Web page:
Yesterday, I asked you all how you felt about the blog going off piste from its original mission statement, and whether and how much you cared about me dumping my opinions all over the place.
How generous you all were!
I was rather moved that so many of you commented, and all positively!
I can also tell you that my readership does appear to be growing, gradually, and that more of you are turning up to read the blog week, on week and month on month, so, perhaps I’m doing something right, and perhaps I should keep on keeping on with it.
Chuck Wendig said this yesterday, and I thought it both apposite and, actually generous and liberating, too. He said:
All told, everybody's social media space is their own. It's the listener's job to tune out if they don't dig it.
So, I like my interface with my readers, and I like that they comment, and I’ll continue to invite them to do just that. I will also ask them, from time to time, to suggest topics for the blog, so, if anyone has anything, do chip in.
The day before yesterday, someone left a link about public misconceptions about statistics perpetrated by the media, in particular the redtop newspapers, which some of you might call the tabloids or even the gutter press. I might take a look at that at some point. It seems to me that this week’s most interesting news might be what we pay out MPs, though, and whether or not they should have a pay rise, and, if so, how much that pay rise should be.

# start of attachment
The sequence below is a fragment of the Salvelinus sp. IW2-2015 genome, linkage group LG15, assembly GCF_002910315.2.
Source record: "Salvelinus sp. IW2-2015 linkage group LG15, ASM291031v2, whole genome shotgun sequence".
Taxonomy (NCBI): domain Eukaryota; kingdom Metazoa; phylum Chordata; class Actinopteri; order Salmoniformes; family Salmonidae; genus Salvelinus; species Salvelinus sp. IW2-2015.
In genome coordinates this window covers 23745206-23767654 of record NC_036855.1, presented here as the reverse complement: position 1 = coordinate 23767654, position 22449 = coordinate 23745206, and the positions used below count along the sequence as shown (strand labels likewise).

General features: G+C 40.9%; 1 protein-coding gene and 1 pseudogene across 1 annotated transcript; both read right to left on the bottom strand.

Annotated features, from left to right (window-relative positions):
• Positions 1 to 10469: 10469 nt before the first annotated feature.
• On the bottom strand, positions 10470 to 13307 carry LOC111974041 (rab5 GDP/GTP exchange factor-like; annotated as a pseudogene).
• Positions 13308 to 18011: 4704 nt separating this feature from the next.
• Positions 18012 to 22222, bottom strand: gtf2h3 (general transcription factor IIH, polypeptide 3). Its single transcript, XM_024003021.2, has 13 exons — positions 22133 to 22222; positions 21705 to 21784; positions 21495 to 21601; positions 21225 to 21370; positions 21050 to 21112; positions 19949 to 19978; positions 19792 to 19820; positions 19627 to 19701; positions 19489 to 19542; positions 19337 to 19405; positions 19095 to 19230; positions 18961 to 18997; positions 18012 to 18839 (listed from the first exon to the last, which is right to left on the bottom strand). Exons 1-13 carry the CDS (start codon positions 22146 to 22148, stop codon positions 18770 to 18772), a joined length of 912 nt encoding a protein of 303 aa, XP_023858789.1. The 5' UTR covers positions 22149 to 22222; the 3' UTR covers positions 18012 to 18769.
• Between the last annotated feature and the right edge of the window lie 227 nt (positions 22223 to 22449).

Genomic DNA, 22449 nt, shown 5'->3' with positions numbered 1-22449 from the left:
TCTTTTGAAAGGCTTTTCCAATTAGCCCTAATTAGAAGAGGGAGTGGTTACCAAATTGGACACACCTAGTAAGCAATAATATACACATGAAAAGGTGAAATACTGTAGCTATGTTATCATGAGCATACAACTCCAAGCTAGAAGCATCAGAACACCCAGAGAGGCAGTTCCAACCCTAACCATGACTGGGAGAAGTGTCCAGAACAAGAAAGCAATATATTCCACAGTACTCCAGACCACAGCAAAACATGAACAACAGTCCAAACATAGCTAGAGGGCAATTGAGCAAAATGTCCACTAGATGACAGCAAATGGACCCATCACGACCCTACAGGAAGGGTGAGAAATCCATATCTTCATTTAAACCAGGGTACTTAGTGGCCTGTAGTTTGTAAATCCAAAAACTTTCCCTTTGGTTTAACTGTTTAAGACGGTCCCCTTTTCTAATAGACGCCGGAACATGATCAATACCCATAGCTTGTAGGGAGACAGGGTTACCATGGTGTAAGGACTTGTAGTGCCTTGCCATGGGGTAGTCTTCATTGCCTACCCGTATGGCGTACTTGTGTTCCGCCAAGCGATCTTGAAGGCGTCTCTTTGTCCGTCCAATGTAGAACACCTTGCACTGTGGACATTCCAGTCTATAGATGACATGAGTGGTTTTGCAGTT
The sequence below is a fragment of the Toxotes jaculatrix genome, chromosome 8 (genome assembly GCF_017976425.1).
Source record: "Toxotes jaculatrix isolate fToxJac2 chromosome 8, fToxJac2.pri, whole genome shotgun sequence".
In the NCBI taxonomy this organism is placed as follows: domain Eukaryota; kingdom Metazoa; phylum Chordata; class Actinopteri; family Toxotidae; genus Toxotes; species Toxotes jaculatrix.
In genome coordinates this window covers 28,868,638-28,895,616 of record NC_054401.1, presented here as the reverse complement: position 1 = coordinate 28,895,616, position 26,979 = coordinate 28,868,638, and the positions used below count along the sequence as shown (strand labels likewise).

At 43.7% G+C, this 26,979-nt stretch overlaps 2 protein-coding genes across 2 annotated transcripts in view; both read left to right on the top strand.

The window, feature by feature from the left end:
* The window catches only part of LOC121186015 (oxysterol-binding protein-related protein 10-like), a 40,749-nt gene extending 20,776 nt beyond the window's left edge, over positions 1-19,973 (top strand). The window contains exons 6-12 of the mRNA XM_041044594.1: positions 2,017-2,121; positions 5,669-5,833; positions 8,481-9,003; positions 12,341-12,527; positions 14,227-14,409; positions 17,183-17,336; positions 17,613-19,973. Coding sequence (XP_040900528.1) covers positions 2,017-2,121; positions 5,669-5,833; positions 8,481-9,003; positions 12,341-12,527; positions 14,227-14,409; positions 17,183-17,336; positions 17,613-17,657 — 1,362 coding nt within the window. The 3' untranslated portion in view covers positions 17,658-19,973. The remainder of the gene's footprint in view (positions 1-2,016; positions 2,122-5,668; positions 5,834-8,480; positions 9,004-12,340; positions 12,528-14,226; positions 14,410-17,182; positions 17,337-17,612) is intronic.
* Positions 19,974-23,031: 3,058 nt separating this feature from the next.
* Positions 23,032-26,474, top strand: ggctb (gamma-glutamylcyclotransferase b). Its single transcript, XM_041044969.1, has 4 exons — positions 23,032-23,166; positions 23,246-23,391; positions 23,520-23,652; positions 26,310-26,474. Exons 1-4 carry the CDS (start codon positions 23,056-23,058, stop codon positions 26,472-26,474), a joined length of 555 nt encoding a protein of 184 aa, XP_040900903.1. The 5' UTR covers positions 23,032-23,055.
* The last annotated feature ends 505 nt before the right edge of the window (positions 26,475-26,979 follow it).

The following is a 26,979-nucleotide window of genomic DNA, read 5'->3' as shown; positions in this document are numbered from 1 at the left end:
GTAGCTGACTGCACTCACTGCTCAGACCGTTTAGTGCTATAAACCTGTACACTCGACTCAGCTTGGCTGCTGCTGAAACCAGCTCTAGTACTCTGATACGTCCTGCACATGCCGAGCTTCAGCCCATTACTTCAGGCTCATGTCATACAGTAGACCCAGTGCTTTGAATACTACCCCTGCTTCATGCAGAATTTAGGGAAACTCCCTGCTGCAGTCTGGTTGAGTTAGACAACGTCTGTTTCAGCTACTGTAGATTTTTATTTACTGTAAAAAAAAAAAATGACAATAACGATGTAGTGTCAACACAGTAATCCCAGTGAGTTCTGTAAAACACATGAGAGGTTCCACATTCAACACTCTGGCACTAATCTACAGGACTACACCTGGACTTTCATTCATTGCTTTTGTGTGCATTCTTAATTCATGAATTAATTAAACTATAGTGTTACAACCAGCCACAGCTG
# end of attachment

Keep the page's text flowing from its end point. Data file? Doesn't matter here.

I was frankly shocked. I was also appalled that I didn’t know what an MP earns, or, for that matter, our PM. When I read the figures, I gasped, forcing my tea down the wrong way, making me choke. I almost ended up having apoplexy. I checked three different websites to make sure the numbers were correct.
Then I went on another website and then another to find out what public service pays. I’m not given to swearing... Well... not much, and I knew the public sector was cheap, but Oh Good Grief!
Take a look at this picture.
|Jeremy Paxman and David Cameron|
Now... I know who I’d rather have running the country, but that’s not really the point, is it? The man on the left, Jeremy Paxman, is a journalist, a world class journalist, admittedly, but he spends a good deal of time sitting behind a desk interviewing politicians or asking students quizz questions. The man on the right of the picture, David Cameron, runs the county, alongside Deputy Prime Minister Nick Clegg; arguably, Mr Cameron is a world class arse, but he spends a good deal of time discussing matters of global significance with the most important men and women in the World; he sends servicemen and women to war for crying out loud!